January 24, 2013

Imperialist Adventures In Mali/Class And Political Struggles In France

The Algerian Party for Democracy and Socialism has issued a strong statement denouncing French intervention in Mali. That statement reads in part:

For a week now the French imperialists are trying to achieve one of their goals: to sustainably deploy their military forces in Mali, transform the country into a bridgehead to control the wealth of the Sahel, with the blessing of the UN, a body of bargaining and sharing of the world into spheres of influence of the imperialist powers. With the so-called international legitimacy for its actions issued by the UN, French imperialism has obtained clearance. ECOWAS, its neo-colonial instrument, is playing policeman. The policy of Françafrique is to make and unmake regimes in Africa according to French interests.

This pretext is crude and hypocritical. Either as a right wing government or a government of the “left”, imperialism has always supported the reactionary movements, which are camouflaged as religion in order to counter the desire for emancipation of the peoples of from imperialist domination and overthrow the leaders who resist.

French imperialism kills two birds with one stone. (Il vient de faire d’une pierre deux coups.) Send troops to Mali. And hide under the intervention a plan of encirclement of Algeria from the south to strengthen pressure on our (Algerian) government to push it further along the path of compromise and break with its traditional anti-imperialist policy.

Read the entire statement here.

The World Federation of Trade Unions has also denounced the invasion. Part of the WFTU statement on the invasion reads as follows:

This French-led military operation in its former colony has been joint by Britain, Germany and the European Union, as well as USA, Canada and ECOWAS, all of whom have already been sending troops and airforce to Mali and have been providing their support according to the December resolution of the United Nations Security Council.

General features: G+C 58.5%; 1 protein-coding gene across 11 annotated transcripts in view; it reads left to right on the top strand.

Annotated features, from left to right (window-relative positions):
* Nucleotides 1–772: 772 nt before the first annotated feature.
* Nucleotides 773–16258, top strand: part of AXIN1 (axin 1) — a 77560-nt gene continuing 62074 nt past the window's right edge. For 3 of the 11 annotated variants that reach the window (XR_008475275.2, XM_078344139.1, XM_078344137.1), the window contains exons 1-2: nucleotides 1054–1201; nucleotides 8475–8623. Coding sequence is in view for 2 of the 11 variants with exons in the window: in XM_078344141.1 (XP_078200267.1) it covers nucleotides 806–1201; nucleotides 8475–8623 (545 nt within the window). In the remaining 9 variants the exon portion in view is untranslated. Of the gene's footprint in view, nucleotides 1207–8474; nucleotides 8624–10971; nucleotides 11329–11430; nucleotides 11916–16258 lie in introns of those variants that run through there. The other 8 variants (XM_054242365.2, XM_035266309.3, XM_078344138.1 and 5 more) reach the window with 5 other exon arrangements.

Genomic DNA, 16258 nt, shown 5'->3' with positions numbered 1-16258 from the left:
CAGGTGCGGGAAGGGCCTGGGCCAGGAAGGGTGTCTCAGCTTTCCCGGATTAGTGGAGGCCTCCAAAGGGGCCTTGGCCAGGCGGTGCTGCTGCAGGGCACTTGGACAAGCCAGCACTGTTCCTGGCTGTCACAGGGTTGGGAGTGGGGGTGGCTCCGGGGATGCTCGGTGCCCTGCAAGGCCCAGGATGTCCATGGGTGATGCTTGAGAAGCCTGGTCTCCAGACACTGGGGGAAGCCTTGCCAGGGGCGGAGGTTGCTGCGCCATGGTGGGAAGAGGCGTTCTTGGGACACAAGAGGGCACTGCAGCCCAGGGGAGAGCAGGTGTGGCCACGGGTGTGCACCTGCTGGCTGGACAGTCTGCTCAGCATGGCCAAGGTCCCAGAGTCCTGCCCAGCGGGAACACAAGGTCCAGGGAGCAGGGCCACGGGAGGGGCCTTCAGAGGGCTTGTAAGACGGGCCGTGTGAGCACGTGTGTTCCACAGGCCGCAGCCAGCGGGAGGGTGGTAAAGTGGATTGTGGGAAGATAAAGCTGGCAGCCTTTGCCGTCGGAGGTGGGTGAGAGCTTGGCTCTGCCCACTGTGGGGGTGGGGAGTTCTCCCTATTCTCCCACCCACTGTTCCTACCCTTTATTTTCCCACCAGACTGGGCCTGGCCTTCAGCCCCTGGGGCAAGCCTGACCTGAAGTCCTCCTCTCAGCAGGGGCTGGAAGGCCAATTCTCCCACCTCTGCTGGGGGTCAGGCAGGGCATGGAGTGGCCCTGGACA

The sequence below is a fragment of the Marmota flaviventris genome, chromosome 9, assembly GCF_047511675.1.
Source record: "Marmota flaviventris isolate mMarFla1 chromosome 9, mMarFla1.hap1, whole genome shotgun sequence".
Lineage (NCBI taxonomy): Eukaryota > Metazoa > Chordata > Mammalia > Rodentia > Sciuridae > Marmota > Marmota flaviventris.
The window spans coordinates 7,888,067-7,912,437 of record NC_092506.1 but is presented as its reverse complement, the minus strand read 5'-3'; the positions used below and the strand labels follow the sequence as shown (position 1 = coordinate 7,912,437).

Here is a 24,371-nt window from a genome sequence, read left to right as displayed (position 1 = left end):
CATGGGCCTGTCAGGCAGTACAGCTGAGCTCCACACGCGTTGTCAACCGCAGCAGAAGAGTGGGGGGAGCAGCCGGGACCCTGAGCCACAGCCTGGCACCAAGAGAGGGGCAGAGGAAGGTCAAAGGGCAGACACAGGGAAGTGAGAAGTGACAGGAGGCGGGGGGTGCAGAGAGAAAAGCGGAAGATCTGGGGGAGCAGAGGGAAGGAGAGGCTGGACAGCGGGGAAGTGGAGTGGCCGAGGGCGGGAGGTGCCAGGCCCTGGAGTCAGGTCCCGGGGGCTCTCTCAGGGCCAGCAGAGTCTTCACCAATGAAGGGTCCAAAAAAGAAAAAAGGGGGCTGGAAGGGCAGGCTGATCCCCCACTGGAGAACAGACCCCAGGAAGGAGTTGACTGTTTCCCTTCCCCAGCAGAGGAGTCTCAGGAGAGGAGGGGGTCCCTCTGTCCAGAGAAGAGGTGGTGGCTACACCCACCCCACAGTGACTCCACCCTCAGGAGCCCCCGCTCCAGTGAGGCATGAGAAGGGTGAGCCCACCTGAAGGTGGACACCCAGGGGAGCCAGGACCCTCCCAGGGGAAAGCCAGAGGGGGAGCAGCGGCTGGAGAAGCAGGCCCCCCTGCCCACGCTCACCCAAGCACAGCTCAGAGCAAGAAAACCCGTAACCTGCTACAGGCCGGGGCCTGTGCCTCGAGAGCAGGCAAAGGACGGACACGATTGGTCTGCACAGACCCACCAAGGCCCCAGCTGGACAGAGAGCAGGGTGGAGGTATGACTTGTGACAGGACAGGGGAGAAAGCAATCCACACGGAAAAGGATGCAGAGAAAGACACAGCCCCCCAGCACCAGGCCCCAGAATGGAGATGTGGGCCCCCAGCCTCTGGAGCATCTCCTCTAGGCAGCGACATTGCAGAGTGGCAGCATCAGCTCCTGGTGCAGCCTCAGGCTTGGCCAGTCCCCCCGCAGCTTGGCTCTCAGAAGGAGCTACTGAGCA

After the genocide in Rwanda and the demolition of Libya, France continues to use the military bases it maintains in Africa in order to strengthen its role in the inter-imperialist competition and to serve the interests of its monopoly groups who are plundering the wealth-producing resources (gold, uranium etc.).

This orchestrated conflict between all the belligerents is another bloody show in the wounded African Continent, with the African people paying a heavy toll, aiming for the protection of the French interests in the uranium mines found in Tuareg areas of the West-African Region, the inter-imperialist competition for the control of the wealth-producing resources of Mali and the placement of puppet-governments in the African countries serving the leading imperialist forces.

The World Federation of Trade Unions in solidarity with the working people and the poor people of Mali and the West-African countries is strongly denouncing the intensifying aggressiveness of the imperialist forces in the region that are further deteriorating the already difficult living conditions of the people in the region and are aiming for the maintaining and enhancing of the plundering of the wealth-producing resources which belong and should be used for the people's needs.